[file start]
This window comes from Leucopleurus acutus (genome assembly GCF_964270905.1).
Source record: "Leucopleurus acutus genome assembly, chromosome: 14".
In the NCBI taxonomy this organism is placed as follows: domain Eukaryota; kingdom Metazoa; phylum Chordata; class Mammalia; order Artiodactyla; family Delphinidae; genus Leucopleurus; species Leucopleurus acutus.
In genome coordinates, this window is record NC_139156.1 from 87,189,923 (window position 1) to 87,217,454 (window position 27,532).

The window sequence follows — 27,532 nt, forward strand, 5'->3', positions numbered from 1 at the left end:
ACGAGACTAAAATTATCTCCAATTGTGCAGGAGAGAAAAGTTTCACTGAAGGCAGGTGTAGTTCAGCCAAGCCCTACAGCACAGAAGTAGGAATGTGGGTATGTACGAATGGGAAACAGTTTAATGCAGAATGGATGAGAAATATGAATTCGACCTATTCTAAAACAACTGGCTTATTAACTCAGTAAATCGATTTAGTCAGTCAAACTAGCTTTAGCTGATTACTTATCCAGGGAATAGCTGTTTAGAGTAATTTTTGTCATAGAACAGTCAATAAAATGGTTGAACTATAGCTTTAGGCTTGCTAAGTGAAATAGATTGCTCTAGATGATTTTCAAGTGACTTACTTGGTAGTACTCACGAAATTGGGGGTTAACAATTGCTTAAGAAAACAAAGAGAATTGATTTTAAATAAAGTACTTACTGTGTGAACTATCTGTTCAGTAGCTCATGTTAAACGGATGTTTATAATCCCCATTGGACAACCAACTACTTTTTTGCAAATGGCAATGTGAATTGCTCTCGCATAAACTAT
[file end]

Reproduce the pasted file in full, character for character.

This window comes from Leucopleurus acutus (genome assembly GCF_964270905.1).
Source record: "Leucopleurus acutus genome assembly, chromosome: 14".
In the NCBI taxonomy this organism is placed as follows: domain Eukaryota; kingdom Metazoa; phylum Chordata; class Mammalia; order Artiodactyla; family Delphinidae; genus Leucopleurus; species Leucopleurus acutus.
In genome coordinates, this window is record NC_139156.1 from 87,189,923 (window position 1) to 87,217,454 (window position 27,532).

The window sequence follows — 27,532 nt, forward strand, 5'->3', positions numbered from 1 at the left end:
ACGAGACTAAAATTATCTCCAATTGTGCAGGAGAGAAAAGTTTCACTGAAGGCAGGTGTAGTTCAGCCAAGCCCTACAGCACAGAAGTAGGAATGTGGGTATGTACGAATGGGAAACAGTTTAATGCAGAATGGATGAGAAATATGAATTCGACCTATTCTAAAACAACTGGCTTATTAACTCAGTAAATCGATTTAGTCAGTCAAACTAGCTTTAGCTGATTACTTATCCAGGGAATAGCTGTTTAGAGTAATTTTTGTCATAGAACAGTCAATAAAATGGTTGAACTATAGCTTTAGGCTTGCTAAGTGAAATAGATTGCTCTAGATGATTTTCAAGTGACTTACTTGGTAGTACTCACGAAATTGGGGGTTAACAATTGCTTAAGAAAACAAAGAGAATTGATTTTAAATAAAGTACTTACTGTGTGAACTATCTGTTCAGTAGCTCATGTTAAACGGATGTTTATAATCCCCATTGGACAACCAACTACTTTTTTGCAAATGGCAATGTGAATTGCTCTCGCATAAACTAT